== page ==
We are working on retrofitting projectors on our 2007 because the old technology just doesn't cut it. This issue has come up on older threads, but one of our biggest driving risk factors in the deep south is concrete blow-outs (to use TxDOT's somewhat contentious term), which can develop very rapidly when the concrete simply shatters and collapses into a R.O.W. abyss (they are like potholes on steroids). I can't see those with the OEM T1N Sprinter headlights, and they are a real threat. Yesterday on social media, there was a great gnashing of teeth over a local blow-out that reportedly shredded three of four tires on one driver's car, and flattened individual tires on many others. If I ever hit a big one like that in the Interstate with its delicate underbelly, there is no telling how much damage would result. I'm hoping that the projector retrofit will help to illuminate them sufficiently, because I couldn't use an LED light bar in the city.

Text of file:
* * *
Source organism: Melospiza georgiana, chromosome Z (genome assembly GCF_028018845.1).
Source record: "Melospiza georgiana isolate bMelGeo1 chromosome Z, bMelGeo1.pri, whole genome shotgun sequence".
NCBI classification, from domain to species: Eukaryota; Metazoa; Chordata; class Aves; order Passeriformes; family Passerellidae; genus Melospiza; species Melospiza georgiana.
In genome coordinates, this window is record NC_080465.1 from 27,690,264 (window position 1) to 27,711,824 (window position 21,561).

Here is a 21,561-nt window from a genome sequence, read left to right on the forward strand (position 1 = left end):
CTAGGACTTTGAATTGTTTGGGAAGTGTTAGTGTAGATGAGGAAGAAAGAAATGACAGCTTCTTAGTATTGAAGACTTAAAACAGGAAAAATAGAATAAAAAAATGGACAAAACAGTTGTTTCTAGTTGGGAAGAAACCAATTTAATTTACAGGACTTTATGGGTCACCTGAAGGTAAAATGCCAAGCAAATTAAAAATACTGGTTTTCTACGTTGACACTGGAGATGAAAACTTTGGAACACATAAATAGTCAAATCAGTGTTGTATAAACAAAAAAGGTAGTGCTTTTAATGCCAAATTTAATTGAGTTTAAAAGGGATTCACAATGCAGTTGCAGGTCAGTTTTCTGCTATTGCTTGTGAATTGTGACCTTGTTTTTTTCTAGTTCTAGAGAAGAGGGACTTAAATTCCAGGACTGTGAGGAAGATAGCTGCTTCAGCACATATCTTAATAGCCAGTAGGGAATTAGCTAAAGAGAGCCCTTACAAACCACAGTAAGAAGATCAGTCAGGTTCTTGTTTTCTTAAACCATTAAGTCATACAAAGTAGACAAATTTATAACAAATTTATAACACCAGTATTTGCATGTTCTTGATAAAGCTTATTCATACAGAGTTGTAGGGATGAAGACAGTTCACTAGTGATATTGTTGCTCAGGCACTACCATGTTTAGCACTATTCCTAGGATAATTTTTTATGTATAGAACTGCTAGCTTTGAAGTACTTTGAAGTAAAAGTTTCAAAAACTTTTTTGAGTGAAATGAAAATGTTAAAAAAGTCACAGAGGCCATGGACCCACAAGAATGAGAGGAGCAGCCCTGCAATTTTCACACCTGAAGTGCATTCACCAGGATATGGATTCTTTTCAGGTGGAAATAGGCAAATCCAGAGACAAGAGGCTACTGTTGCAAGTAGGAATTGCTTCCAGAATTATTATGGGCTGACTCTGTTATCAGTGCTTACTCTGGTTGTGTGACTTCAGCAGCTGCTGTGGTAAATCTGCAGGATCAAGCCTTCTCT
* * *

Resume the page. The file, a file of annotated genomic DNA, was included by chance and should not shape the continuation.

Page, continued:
__________________
InterBlog is offline   Reply With Quote
Old 06-22-2015, 02:51 AM   #541
Figment of My Imagination
 
Protagonist's Avatar
 
2012 Interstate Coach
Metairie , Louisiana
Join Date: Dec 2011
Posts: 9,089
Quote:
Originally Posted by InterBlog View Post
This issue has come up on older threads, but one of our biggest driving risk factors in the deep south is concrete blow-outs (to use TxDOT's somewhat contentious term), which can develop very rapidly when the concrete simply shatters and collapses into a R.O.W. abyss (they are like potholes on steroids).
The engineering term is "spalling." The most common cause is freeze/thaw cycles in most of the country but in the southern states it's caused by rusting of the rebar; iron oxide is larger molecule than iron so rust causes the steel rebar to swell. Except that when it's encased in concrete there's no room for it to swell. So the concrete fractures to make room.
__________________
Protagonist is offline   Reply With Quote
Old 06-22-2015, 01:39 PM   #542
2 Rivet Member